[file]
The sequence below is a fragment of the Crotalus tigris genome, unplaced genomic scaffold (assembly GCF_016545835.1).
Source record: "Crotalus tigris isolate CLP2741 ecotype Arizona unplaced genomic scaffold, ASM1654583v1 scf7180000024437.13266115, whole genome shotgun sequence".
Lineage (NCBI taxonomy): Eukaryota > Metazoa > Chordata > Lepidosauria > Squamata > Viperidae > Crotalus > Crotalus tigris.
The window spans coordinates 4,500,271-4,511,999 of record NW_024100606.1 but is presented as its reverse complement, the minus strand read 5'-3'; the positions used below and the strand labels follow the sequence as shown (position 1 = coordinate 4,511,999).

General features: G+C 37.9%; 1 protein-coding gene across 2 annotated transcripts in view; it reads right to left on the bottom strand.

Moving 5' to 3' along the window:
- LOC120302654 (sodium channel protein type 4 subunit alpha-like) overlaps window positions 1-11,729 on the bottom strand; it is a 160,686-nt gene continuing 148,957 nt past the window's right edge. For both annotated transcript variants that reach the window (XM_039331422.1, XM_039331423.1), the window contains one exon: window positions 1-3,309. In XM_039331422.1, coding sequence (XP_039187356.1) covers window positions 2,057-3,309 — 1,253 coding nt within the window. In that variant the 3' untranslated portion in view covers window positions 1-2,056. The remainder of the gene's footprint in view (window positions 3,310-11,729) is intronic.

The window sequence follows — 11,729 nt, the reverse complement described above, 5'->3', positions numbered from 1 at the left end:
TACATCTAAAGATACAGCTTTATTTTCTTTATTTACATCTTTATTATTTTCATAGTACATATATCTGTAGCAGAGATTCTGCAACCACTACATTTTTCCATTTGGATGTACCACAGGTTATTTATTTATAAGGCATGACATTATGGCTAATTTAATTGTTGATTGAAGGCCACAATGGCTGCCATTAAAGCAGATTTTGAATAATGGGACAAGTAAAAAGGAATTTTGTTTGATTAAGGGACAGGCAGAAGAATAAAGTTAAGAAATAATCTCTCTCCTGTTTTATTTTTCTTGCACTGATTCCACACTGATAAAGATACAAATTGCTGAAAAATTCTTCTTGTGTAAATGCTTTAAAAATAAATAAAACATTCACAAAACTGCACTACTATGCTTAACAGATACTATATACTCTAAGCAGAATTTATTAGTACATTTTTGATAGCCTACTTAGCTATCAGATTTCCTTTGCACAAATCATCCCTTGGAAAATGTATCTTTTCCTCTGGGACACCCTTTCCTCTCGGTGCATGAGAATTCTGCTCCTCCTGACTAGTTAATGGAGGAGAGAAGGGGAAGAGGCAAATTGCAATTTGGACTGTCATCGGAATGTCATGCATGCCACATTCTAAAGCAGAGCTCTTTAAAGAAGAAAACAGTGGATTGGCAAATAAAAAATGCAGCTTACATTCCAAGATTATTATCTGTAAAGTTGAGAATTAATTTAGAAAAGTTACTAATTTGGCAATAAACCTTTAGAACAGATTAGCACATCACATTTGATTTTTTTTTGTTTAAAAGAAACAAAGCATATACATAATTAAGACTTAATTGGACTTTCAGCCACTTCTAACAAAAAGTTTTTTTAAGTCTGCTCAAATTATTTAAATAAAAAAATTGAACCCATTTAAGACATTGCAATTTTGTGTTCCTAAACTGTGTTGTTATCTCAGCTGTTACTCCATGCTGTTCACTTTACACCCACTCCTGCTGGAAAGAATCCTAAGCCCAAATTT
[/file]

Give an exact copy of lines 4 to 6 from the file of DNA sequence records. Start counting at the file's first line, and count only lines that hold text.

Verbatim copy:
The window spans coordinates 4,500,271-4,511,999 of record NW_024100606.1 but is presented as its reverse complement, the minus strand read 5'-3'; the positions used below and the strand labels follow the sequence as shown (position 1 = coordinate 4,511,999).

General features: G+C 37.9%; 1 protein-coding gene across 2 annotated transcripts in view; it reads right to left on the bottom strand.

Moving 5' to 3' along the window: